Ever done any home brewing? If you have, it's hardnot to have the Arduino past through your mind as a tool to help in the process. This Arduino home brew project is the result of a ton of hard work and dedication from Klas Bergmen. Klas used an Arduinomega, temperature sensors, SD card reader, LEDs, and Ethernet connection and more to make one heck of a fermentation control and monitoring system. And did I mention he sendsall this data to ThingSpeak? Arduino controlled aquaponics garden Dimitrius has a threetank aquaponics garden that he wanted to automate. He needed to feed the fish from a hopper, turn the grill lights onand off for the plants, pump water through filters, and fill the plant tanks with water. He was able to this with an Arduino Uno, a water level sensor to detect whether pumping betweentanks was necessary, a four channel relay module, pumps, and servos. His Arduino program is able to control all those electronics, and he was pleased thatafter only six weeks and having never coded before, he was able to get this project working. 

Workstation Simulator. Jim works at a power plant and is responsible fortraining new technicians. He built a simulator using Arduino for a common work station at his job. The idea was to give students the chance to simulate operation prior to performing on the actual unit. He used an Arduino Megaand a ton of gauges. Arduino sound-to-light NeoPixel display. Robert aligned 25 strips of WS2812 also known as NeoPixels, resulting in a 450 point matrix. The display of the matrix then adjusted based on sampling audio input. For the code, he used pre-built arrays to save different patterns that are shown. Arduino Smart Living Project. Devore is a teacher of STEM program in Vukovar, Croatia. He introduced his students to Arduino and through his mentorship, they were able to create this small scale interactive model of a smart city. They used an Arduino Uno to control servos and LEDs to read outputsfrom light sensors to create the model. This project went on towin the World Arduino Day community challenge in thecategory of kids and education.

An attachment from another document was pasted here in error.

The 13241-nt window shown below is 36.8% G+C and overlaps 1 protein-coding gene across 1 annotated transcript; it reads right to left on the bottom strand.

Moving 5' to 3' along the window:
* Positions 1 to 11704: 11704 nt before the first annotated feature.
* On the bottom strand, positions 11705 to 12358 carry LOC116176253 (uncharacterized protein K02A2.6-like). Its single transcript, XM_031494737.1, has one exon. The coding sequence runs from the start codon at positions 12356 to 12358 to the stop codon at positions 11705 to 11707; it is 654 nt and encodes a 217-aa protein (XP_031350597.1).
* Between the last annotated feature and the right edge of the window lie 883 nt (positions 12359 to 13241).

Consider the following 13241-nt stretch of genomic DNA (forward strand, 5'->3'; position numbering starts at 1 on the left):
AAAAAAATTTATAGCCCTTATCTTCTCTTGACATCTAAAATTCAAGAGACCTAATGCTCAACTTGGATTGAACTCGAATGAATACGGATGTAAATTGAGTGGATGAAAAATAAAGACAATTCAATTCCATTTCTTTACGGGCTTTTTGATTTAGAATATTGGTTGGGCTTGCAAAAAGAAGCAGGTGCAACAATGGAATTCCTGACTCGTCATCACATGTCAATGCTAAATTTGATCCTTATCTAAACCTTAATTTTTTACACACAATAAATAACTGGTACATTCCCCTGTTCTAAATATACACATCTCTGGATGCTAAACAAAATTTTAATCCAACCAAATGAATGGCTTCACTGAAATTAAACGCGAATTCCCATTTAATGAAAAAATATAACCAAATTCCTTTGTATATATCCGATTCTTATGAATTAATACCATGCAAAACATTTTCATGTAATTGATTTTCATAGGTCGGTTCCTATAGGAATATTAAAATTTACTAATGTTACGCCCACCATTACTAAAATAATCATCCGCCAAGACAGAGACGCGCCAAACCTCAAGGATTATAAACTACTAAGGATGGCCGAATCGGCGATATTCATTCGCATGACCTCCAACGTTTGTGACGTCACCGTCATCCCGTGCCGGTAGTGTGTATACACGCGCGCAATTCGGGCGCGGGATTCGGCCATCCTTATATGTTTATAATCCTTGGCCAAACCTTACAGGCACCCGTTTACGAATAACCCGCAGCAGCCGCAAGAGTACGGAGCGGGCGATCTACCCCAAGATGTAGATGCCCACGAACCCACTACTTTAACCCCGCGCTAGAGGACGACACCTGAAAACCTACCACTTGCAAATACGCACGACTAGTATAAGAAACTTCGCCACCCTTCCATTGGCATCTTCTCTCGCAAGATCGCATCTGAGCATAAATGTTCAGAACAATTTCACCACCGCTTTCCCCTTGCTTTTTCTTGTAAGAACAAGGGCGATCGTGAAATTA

DCF77 Analyzer Clock. Eric built and programmed this amazing piece of hardware. It's an atomic clock thatdisplays the timestamps of received pulses and also displays thedetails of received pulses such as pulse width and pulse length. He used an Arduino Mega, an Arduino Uno, tons of LEDs, seven segment displays, an Adafruit sound effects board, and more to make thisproject come to life. Pretty amazing if you ask me. Well there you have it. 11 awesome Arduino projects. I hope you have a better idea of the capabilities of Arduino and the variety of things that you can do. If this Arduino thinghas your wheels turning and you wanna get startedas fast as possible, make sure to watch the next video where I'll guide you through choosing the right Arduino board from all the options out there and the must-have accessories for getting started programmingand building with Arduino. If you enjoyed this video, please subscribe to our channel by clicking the big redsubscribe button below.

 We'd love a thumbs up too. Just take a moment to subscribe by pressing the red button. All right, so let's turn it over to you. What was your favoriteproject among the 11? Vote right here and letus know in the comments. Have a fantastic day and I'll see you in the next video. Bye!